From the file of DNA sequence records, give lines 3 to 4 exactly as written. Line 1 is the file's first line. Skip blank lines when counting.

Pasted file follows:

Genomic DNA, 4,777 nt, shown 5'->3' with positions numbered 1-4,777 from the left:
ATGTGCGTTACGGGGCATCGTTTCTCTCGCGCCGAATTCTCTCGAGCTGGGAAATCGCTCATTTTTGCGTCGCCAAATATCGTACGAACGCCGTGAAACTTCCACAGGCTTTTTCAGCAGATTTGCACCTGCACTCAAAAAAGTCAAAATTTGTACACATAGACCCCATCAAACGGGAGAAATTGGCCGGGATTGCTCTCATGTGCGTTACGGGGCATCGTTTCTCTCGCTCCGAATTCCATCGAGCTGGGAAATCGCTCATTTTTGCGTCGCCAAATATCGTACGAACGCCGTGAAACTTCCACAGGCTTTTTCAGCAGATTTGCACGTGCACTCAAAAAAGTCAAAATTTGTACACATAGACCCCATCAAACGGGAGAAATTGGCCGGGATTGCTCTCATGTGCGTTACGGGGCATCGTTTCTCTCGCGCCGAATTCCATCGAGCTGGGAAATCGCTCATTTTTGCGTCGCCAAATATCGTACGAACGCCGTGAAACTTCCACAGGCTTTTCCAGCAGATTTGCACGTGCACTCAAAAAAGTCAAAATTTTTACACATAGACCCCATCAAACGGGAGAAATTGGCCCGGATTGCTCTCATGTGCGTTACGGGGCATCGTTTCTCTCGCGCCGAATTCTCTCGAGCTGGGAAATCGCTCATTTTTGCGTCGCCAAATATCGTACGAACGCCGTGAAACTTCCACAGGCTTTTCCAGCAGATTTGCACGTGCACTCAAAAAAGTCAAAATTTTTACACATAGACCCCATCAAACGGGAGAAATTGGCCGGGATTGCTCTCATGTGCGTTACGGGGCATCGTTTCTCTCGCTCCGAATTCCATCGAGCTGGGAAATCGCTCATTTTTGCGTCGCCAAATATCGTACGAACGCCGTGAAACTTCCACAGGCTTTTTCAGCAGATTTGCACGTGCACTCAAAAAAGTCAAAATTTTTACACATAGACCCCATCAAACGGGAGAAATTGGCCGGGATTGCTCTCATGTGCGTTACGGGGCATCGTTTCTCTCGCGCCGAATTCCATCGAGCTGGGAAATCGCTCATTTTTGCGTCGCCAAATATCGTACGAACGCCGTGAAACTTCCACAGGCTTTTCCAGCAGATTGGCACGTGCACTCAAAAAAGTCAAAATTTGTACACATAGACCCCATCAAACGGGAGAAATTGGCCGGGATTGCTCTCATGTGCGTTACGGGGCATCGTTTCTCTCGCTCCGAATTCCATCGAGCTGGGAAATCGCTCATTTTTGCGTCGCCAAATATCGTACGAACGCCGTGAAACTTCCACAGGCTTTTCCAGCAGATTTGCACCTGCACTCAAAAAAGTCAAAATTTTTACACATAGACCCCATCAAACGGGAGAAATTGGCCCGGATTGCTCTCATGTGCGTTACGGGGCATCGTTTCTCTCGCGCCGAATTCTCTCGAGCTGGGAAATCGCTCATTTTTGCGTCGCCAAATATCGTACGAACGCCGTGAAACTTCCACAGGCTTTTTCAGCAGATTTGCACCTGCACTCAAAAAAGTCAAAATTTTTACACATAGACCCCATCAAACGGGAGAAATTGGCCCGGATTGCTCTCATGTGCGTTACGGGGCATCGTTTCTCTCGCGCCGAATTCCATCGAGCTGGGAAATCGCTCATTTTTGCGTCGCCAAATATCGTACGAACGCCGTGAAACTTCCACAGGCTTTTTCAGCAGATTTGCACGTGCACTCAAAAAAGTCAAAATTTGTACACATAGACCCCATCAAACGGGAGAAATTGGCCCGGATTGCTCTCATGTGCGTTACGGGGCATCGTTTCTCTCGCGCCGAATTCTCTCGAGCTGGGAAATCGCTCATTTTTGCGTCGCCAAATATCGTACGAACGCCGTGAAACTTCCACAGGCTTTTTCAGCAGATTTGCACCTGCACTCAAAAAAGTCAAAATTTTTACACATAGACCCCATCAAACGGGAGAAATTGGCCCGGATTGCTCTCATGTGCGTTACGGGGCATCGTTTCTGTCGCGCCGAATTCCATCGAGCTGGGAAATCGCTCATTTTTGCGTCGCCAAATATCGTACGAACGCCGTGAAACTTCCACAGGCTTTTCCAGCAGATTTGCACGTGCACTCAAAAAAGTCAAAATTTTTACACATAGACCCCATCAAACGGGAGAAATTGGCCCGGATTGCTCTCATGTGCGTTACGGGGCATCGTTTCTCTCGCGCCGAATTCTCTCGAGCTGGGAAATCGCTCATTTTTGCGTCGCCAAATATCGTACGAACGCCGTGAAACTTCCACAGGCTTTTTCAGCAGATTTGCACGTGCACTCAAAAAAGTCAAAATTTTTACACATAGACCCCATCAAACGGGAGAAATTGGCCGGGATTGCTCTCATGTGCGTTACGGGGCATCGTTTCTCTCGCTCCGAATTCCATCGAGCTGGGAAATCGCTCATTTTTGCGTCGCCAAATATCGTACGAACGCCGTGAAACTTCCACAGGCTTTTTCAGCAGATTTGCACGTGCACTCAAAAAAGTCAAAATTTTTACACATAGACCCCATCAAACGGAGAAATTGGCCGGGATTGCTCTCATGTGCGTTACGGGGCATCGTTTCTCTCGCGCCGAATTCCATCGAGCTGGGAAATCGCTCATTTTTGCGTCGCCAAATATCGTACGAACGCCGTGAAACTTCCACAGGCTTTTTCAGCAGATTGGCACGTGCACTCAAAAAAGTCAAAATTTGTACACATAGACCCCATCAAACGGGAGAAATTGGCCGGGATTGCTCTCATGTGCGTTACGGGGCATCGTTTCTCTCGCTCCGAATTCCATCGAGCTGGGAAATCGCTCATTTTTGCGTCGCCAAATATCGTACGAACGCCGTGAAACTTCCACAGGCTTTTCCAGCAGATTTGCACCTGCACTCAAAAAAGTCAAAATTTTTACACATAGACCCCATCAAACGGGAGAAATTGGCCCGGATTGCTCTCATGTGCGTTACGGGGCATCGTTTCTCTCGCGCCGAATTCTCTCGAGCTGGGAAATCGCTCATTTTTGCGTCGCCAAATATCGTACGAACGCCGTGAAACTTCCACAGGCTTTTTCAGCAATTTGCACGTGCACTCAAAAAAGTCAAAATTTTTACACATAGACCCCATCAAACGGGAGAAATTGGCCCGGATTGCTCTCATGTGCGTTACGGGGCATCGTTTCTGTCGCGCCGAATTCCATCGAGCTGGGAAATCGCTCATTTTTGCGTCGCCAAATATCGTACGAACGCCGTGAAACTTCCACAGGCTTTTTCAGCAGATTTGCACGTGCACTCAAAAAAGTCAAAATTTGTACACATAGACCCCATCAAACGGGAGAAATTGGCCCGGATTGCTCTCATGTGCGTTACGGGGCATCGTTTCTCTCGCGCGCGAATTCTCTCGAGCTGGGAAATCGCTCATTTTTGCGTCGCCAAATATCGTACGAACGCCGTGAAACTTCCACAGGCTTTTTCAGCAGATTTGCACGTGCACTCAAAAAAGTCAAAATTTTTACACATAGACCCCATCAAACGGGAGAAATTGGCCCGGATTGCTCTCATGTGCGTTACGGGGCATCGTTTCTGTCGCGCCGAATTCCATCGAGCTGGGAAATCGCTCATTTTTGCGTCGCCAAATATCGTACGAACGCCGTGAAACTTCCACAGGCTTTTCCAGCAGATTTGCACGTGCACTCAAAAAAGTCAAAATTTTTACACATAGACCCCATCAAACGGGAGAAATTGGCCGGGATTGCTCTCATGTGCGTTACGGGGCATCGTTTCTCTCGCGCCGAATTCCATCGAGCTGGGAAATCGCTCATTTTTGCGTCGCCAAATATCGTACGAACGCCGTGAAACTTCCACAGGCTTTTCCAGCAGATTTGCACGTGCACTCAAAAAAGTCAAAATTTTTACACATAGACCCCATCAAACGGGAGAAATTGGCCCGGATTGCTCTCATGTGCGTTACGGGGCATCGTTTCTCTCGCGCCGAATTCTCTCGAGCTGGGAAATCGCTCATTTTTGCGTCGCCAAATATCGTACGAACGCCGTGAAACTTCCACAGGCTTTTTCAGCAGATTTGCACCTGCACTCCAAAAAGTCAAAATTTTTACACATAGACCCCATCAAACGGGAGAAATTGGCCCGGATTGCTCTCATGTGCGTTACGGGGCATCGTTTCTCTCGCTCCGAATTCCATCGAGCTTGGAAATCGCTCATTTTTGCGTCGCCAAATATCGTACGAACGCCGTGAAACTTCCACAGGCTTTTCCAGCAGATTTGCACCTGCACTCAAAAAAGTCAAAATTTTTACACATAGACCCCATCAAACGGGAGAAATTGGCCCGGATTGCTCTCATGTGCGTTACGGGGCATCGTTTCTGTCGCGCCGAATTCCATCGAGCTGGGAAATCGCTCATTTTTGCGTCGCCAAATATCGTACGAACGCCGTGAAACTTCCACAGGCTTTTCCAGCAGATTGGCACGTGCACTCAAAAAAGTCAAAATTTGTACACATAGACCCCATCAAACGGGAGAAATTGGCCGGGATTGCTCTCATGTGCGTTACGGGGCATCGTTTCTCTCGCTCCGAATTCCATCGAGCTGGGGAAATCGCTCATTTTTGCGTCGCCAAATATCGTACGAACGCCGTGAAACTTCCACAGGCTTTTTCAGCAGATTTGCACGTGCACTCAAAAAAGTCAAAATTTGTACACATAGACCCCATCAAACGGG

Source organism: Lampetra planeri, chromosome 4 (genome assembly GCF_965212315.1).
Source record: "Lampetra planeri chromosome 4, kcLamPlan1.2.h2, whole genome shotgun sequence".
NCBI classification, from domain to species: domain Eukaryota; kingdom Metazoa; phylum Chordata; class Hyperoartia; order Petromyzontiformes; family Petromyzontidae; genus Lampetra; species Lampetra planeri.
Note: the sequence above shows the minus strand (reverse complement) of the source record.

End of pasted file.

Source organism: Lampetra planeri, chromosome 4 (genome assembly GCF_965212315.1).
Source record: "Lampetra planeri chromosome 4, kcLamPlan1.2.h2, whole genome shotgun sequence".